OPEC Secretary General believes long-term demand outlook is robust

OPEC Secretary General believes long-term demand outlook is robust
# 13 February 2024 16:13 (UTC +04:00)

Saudi Arabia's decision to postpone oil capacity expansion plans should not be interpreted as an assessment that demand for crude is falling, OPEC's Secretary General said on Tuesday, APA reports citing Reuters.

"First of all I want to be clear I cannot comment on a Saudi decision ... but this is in no way to be misconstrued as a view that demand is falling," Haitham Al Ghais told Reuters in Dubai on the sidelines of the World Governments Summit.

The Saudi government on Jan. 30 ordered state oil company Aramco to lower its target for maximum sustained production capacity to 12 million barrels per day (bpd), 1 million bpd below a target announced in 2020 and set to be reached in 2027.

Saudi Arabia is the world's largest oil exporter and de-facto leader of the Organization of Petroleum Exporting Countries.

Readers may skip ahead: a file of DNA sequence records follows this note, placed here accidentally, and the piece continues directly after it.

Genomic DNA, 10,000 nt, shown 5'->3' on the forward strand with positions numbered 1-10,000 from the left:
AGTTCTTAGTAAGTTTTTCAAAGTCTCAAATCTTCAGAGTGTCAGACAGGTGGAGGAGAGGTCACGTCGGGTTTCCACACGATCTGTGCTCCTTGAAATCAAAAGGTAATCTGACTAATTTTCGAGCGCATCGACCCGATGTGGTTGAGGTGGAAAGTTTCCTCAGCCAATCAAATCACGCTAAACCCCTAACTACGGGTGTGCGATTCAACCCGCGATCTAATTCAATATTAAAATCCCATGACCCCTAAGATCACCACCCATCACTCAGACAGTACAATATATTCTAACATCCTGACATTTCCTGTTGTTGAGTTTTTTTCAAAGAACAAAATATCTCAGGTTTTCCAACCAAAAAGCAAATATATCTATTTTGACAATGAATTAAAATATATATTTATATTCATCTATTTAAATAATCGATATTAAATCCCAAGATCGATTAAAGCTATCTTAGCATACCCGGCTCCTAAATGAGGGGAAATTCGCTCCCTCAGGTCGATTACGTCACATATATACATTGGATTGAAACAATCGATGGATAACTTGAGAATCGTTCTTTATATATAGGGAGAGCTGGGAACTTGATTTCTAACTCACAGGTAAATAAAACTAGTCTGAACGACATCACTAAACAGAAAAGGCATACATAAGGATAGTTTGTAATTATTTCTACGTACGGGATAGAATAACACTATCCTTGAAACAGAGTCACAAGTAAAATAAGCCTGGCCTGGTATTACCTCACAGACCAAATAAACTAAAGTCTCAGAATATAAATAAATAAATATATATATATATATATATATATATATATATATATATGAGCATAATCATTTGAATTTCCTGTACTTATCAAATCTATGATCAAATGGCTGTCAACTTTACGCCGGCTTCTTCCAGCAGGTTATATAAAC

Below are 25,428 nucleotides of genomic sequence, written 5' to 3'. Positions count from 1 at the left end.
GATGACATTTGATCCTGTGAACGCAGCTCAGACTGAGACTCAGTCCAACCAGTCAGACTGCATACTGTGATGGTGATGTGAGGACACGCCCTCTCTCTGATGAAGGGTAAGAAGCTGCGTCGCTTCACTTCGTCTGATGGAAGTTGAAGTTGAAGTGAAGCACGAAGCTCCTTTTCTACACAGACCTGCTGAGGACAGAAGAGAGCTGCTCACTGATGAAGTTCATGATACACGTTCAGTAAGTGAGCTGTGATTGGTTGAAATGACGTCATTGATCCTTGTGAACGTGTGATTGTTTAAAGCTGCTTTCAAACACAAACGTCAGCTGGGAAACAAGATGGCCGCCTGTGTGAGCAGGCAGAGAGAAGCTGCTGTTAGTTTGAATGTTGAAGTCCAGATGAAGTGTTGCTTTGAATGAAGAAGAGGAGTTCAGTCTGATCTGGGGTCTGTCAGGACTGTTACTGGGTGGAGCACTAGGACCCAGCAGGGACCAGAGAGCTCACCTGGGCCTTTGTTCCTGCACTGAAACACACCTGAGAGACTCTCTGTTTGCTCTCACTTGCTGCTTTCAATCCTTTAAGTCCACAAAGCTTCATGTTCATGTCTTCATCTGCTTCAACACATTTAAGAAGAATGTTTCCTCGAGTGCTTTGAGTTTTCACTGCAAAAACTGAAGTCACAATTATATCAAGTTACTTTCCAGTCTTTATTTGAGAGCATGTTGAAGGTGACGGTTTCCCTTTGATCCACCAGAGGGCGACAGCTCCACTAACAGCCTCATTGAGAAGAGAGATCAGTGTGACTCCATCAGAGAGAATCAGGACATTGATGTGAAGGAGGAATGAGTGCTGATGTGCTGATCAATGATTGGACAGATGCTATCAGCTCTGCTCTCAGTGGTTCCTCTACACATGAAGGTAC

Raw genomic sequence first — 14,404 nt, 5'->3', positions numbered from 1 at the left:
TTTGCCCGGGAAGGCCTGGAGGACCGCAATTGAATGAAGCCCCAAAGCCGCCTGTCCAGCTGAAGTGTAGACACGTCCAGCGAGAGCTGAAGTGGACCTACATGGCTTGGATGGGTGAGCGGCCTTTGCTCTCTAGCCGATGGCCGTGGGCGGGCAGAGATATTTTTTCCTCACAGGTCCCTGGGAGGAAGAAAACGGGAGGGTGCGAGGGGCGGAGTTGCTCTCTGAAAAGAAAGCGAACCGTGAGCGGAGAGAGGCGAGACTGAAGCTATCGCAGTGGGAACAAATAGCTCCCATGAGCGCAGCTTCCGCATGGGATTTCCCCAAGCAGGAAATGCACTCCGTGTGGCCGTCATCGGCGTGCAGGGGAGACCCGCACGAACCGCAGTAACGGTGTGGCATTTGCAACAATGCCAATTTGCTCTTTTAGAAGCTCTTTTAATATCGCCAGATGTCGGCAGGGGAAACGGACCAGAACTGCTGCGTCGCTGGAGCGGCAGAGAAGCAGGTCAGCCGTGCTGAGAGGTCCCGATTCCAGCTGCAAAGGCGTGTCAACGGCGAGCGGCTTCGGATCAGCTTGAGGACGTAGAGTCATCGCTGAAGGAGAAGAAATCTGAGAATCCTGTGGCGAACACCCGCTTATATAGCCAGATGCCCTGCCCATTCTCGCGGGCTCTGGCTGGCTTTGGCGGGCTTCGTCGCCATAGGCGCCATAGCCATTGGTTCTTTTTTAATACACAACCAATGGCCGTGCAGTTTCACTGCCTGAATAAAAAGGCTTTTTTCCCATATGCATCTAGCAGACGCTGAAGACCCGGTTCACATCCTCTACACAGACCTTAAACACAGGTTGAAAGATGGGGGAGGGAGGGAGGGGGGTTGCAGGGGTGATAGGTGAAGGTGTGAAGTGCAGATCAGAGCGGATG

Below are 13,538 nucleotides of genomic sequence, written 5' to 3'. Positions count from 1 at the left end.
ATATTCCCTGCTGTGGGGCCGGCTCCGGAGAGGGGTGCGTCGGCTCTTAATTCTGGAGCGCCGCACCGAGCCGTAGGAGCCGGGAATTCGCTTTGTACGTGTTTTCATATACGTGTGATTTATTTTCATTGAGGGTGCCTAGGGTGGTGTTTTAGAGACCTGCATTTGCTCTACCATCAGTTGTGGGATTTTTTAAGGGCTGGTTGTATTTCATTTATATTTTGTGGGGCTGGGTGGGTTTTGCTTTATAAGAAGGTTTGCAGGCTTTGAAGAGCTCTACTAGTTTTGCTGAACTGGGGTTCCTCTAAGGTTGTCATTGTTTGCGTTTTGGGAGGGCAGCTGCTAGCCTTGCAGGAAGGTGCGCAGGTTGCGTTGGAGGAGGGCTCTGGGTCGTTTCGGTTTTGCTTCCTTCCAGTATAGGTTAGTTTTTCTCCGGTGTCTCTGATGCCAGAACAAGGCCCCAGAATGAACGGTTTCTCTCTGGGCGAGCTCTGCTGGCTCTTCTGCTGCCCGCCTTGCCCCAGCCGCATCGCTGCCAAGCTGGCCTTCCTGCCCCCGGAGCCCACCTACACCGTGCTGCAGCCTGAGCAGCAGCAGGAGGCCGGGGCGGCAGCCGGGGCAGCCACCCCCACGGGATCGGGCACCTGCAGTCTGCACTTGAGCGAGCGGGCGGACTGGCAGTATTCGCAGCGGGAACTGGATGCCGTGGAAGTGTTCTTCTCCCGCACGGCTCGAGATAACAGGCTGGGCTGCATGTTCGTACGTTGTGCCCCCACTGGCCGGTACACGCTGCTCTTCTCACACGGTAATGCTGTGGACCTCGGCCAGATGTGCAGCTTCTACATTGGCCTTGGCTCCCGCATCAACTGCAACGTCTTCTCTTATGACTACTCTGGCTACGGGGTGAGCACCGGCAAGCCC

OPEC raised its world oil demand forecasts for the medium and long term in its annual outlook published in October.

Its World Oil Outlook said it expects world oil demand to reach 116 million barrels a day (bpd) by 2045, around 6 million bpd higher than the previous year's report, with growth led by China, India, other Asian nations, and Africa and the Middle East.

"We stand by what was published in our latest outlook we firmly believe that it is robust," Al Ghais said.

OPEC is due to release the 2024 edition of the outlook later this year and Al Ghais said we would have to "wait and see" until September or October when it is due if numbers vary.

"But we believe now our numbers stand and are very solid numbers," he said.

Al Ghais also said he was not concerned about Angola's exit from the group, announced in December.

"It is not the first time a member exits the organization for its own considerations," he said.

We have had members leave and members join and we have had some that leave and rejoin so I'm not too concerned about that."

Angola said on Dec. 21 that it would leave OPEC, a decision that prompted a drop in oil prices at the time and that some analysts said raised questions about the unity of both OPEC and the wider OPEC+ alliance.

Al Ghais added that the country was welcome to rejoin if it wished to do so in the future.

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